Movie review: Voice from the Wilderness

11th March 2016

#12MFF film review: Voices from the Wilderness by Jason Britski |  #12MFF film entry link: here  |  #12MFF services here!

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Voice from the Wilderness

Once again, I had the pleasure to watch a new documentary which is suggestively entiled as the Voice from the Wilderness. It may be about my field in the documentary movie production that makes me to feel closer to this genre, or could be the rich content of information that the creators, our fellow professionals, proposed for the big and for the small screens.

Something important I noticed is the way this genre succeds into reviving from its own ashes, coming with a new and an original story for the screen, a new slice of life. The world we live in is made of those slices of life which we are also living the same time with our protagonists.

The Voice of Wilderness tells the story of the world we live in, listening to Robers J. Long, one of the enthusiastic lovers of nature, ecology and of the documentary genre, a profession he has accepted since the beginning of his career.

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While listening what Robert has to share with us, I feel the same call that I felt when I chose to study the documentary genre. Listening about the way his life pushed him towards this carrer, or better said to the rest of his life, becomes fascinating to watch and to understand that beyond our choices, we are a choice of our life and we are not the ones who choose a life.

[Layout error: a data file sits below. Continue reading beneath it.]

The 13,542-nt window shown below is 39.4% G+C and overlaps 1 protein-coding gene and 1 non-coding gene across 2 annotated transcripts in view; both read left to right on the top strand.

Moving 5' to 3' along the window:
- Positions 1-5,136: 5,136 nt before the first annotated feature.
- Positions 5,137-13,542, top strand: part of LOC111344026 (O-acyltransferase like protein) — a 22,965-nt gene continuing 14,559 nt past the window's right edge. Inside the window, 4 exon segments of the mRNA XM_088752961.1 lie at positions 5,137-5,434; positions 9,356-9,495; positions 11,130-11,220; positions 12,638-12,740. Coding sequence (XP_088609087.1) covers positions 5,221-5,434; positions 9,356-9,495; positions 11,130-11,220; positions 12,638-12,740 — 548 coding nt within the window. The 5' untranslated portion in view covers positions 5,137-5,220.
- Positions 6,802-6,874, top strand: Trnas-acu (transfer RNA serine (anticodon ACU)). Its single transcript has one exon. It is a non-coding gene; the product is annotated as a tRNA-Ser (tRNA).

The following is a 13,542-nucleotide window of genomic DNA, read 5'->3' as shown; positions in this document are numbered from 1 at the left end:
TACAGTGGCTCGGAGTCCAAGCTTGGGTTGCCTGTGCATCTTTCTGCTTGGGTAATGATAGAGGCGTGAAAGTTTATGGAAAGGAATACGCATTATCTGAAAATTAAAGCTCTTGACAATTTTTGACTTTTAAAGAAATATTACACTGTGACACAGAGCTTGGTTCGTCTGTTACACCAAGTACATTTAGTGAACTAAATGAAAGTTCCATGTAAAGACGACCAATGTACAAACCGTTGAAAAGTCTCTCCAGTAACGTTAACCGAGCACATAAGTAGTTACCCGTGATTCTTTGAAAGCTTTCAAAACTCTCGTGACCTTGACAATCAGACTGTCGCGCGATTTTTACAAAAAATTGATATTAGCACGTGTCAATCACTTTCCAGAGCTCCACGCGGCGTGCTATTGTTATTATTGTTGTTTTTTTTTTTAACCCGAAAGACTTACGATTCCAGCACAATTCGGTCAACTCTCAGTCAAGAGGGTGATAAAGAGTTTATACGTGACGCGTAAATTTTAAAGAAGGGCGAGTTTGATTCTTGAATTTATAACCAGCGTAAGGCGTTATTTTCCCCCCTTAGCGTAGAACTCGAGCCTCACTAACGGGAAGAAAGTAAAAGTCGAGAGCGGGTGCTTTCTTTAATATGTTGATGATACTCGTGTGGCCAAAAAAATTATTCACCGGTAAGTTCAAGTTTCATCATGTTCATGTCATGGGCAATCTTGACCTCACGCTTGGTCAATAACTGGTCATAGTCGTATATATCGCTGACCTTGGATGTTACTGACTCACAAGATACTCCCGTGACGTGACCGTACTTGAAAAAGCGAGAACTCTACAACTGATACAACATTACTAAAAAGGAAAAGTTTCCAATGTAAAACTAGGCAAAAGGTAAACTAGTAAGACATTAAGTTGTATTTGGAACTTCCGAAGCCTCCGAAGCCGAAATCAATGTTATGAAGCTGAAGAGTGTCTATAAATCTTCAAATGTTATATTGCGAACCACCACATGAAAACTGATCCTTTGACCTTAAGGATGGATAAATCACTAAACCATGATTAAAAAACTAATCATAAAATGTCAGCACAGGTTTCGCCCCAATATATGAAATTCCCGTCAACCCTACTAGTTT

These philosophical monologues on the evolution and the involution of the society along with the apocalyptic perspective, we head towards, raise many questions about who we really are and what should we expect from our future.

Robert looks back nostalgically to the days of his youth, where he and his friend used to pass riding their bikes through the nature. A world he wished to dissect in a way we call all learn from.

The first contracts, the graduation from the faculty and the other stages of his life, supported by the personal archive of images, such as the interviews with his wife will slowly unveil not only a passionate world that Robers lived and still lives, but also the way he discovered the world we live in.

The simple life of the nature depends on our actions, which puts it into an irreversible damage.

I recommend and I invite you to this documentary and I also thank to Jason Briski for offering me the opportunity to discover this wonderful story.

Vlad Alexandru,

director of 12MFF

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